We tend to think of bullying as a modern phenomenon, a product of public schools and the Internet. Bullying, however, has deep roots that go back to the dawn of civilization. Tales abound in history and literature, even, arguably, the Bible (in Genesis 37:4, Joseph is persecuted relentlessly by his brothers). One of the earliest historical cases dates to 1862, and an army barracks in Great Britain and a man named John Flood.
Now John Flood was a young soldier, and by all accounts was friendly, gentle and well-behaved. The same cannot be said for another soldier in his barracks named John O’Dea. Where Flood was a decent fellow who had earned a good conduct badge, O’Dea was quick-tempered and had a record of violence. Both had served in the same regiment for several years, and Flood had suffered a lot.
Like every other military organization, the British Army in those days had a criminal justice system. If you were accused of a crime you could face a proper trial and predetermined punishments. But in Flood’s regiment, the bullies had set up their own secret and highly illegal system of justice. They named crimes and punishments and held mock trials to make it all seem reasonable, but it was just an excuse to dominate other soldiers, especially Flood. Poor John Flood was brutalized under this system, even, at one point, stripped naked and whipped. He slid into a depression and talked of taking his own life.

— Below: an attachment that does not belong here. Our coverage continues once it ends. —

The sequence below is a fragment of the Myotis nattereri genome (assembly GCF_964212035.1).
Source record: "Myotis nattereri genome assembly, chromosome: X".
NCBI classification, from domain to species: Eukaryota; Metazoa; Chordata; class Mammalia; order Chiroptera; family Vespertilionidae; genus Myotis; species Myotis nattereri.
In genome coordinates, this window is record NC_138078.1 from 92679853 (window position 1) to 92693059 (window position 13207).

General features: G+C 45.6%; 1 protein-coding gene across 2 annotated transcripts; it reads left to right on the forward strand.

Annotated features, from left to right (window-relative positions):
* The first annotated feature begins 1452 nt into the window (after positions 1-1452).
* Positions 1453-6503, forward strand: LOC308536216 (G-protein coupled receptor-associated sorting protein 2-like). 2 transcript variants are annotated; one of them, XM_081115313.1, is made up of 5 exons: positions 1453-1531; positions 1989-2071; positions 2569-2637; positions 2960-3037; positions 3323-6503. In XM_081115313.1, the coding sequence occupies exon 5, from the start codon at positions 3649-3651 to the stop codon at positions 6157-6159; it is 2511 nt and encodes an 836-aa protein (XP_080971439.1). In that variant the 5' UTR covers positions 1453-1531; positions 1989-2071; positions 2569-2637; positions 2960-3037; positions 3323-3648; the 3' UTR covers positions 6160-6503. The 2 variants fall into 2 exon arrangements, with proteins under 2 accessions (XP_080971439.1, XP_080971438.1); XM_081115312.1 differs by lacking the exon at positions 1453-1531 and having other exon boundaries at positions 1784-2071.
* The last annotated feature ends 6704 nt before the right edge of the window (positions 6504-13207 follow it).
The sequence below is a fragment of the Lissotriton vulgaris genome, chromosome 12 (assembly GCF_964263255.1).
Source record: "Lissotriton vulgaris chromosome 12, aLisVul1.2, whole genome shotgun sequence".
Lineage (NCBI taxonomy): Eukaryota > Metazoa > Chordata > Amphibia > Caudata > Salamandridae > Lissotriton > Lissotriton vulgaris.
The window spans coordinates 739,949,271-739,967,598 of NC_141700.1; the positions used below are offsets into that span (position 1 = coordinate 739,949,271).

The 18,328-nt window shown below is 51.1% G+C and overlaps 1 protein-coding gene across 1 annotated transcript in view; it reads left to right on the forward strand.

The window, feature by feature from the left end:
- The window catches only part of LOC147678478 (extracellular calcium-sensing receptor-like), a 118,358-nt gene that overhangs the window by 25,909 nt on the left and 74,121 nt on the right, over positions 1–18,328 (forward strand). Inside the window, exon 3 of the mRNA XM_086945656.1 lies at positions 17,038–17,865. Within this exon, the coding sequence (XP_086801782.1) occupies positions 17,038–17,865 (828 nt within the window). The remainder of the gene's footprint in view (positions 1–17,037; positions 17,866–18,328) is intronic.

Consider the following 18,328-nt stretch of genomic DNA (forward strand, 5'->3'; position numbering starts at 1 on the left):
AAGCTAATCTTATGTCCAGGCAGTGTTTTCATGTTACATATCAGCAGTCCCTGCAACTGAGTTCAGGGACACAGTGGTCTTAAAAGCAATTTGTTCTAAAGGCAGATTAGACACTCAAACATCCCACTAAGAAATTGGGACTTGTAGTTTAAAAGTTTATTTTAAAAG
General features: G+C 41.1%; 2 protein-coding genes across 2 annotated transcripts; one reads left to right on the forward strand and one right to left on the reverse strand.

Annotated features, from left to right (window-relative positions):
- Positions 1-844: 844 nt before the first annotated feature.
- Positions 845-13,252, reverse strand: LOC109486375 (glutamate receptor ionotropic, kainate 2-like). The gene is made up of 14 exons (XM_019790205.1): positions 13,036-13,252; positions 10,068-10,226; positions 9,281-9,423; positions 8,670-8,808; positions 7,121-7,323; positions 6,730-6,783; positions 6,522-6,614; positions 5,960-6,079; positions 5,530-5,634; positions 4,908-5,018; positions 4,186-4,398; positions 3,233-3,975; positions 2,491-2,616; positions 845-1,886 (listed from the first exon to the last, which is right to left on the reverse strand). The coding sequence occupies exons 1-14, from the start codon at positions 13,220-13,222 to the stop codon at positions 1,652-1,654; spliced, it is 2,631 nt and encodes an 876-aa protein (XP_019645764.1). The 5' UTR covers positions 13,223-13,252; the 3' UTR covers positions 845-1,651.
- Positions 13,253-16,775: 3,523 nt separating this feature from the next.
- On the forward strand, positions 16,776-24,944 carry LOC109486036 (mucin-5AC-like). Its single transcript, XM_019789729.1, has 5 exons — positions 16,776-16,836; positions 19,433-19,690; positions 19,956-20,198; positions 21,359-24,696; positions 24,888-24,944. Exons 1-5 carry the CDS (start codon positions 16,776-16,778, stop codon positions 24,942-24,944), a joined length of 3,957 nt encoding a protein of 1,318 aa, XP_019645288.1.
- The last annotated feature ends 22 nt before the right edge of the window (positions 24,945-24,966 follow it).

One day, while Flood was on guard duty, O’Dea approached him, invented some offence, and warned Flood he would be once more put on trial and punished. Once he went off duty, Flood, unable to handle it anymore, began drinking. While under the influence he loaded his rifle, and when O’Dea arrived to administer another beating, Flood shot him in the heart.
Later, on trial for murder, the story of the illegal “courts” was finally revealed to the public (and the army’s officers), creating something of a scandal. Men began coming forward, indicating they too had been victimized by the practice, revealing it existed not just in Flood’s regiment but throughout the army.
The trial heard testimony of Flood’s bullying and how it had transformed a nice, decent guy into a criminal. In the end, he was found guilty of murder, the judge stating that no excuse existed for the killing of a fellow soldier. He did, however, condemn the cruelty of the bullying Flood had received and suggested that mercy was warranted in the case.
In the end, Queen Victoria herself commuted Flood’s sentence to life imprisonment -- reportedly he had been so close to execution that his coffin had already been made. When he heard the news, it’s said he fell to his knees and prayed.
It would be nice to finish this article by saying that Flood’s case spurred major reforms not only in the British Army but society as a whole. Unfortunately that’s not what happened. It remains a little side note of history, almost completely forgotten. Many cases would follow through the generations, and continue to the present day. All we can hope is that each new case of bullying will be the last, and finally put an end to this cruel aspect of human behavior. It’s not going to end on its own, however -- we need to all stay vigilant and fight bullying whenever and wherever it appears.
So keep fighting.